Clinical Study

Laparoscopic liver resection in metastatic colorectal cancer treatment: comparison with long-term results using the conventional approach

24 Oct 2017
Rafael José Maurette, Marcos García Ejarque, Matías Mihura, Mariano Bregante, Diego Bogetti, Daniel Pirchi

Background: Laparoscopic liver resections (LLRs) have been shown to be both feasible and safe. However, no randomised control studies have been performed to date comparing results with those of the open surgery approach.

Main aim: To analyse LLR long-term results and compare them with a similar group of open resections in patients with colorectal carcinoma liver metastasis (CRCLM).

Methods: Retrospective study on a prospective database. All patients with anatomopathological diagnosis of CRCLM resected between July 2007 and July 2015.

Results: Twenty-two open resections and 18 laparoscopic resections which presented favourable lesions for laparoscopic approach were analysed. Postoperative grade III morbidity was similar in both groups (p = 0.323). Disease-free survival at 1, 3, and 8 years in the laparoscopy group (n =16) was 81%, 58%, and 58%, respectively, while in the open surgery group (n = 17) it was 64%, 37%, and 19% respectively; no differences were found (p = 0.388). Global survival in the laparoscopy group was 93%, 60%, and 40%, respectively, and 88%, 74.5%, and 58.7%, respectively, in the open surgery group; no differences were found (p = 0.893) with a 37 months average follow-up.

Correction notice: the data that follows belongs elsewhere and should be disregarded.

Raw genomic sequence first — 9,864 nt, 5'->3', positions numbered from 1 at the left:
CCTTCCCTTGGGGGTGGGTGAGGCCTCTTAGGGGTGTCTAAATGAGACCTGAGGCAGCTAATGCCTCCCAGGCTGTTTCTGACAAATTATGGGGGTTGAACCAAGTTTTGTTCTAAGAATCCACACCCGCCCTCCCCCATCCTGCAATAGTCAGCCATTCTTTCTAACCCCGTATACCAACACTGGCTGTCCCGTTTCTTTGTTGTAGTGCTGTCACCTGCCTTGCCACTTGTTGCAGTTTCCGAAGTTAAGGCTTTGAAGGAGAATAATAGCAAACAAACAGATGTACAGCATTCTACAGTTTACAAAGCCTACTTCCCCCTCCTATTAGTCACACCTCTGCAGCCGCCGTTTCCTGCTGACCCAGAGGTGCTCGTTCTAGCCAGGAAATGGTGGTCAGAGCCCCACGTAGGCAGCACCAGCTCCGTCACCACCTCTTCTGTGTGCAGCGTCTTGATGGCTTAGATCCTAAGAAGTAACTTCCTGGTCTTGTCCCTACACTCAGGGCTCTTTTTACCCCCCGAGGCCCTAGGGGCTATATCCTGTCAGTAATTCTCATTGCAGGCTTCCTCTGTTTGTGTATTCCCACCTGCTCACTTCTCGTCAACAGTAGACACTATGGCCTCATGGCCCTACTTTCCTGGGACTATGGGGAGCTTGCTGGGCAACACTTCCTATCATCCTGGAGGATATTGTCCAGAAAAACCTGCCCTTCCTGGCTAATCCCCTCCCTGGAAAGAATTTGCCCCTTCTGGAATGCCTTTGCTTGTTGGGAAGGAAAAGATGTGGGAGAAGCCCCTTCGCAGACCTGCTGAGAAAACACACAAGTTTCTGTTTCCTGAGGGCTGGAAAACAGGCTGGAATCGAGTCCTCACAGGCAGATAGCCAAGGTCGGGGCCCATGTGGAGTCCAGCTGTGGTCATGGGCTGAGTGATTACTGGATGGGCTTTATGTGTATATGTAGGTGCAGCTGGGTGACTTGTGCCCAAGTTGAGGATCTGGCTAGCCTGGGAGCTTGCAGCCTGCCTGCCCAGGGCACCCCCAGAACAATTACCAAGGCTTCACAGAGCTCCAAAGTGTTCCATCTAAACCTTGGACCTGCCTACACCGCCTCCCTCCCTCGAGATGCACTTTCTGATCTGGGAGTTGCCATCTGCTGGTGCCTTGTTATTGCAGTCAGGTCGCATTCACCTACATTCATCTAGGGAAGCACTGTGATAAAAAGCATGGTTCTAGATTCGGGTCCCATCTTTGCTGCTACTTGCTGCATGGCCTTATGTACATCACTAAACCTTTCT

Conclusion: LLR in patients with technically favourable CRCLM had similar morbidity to open resections and resection margins were not compromised because of laparoscopy.

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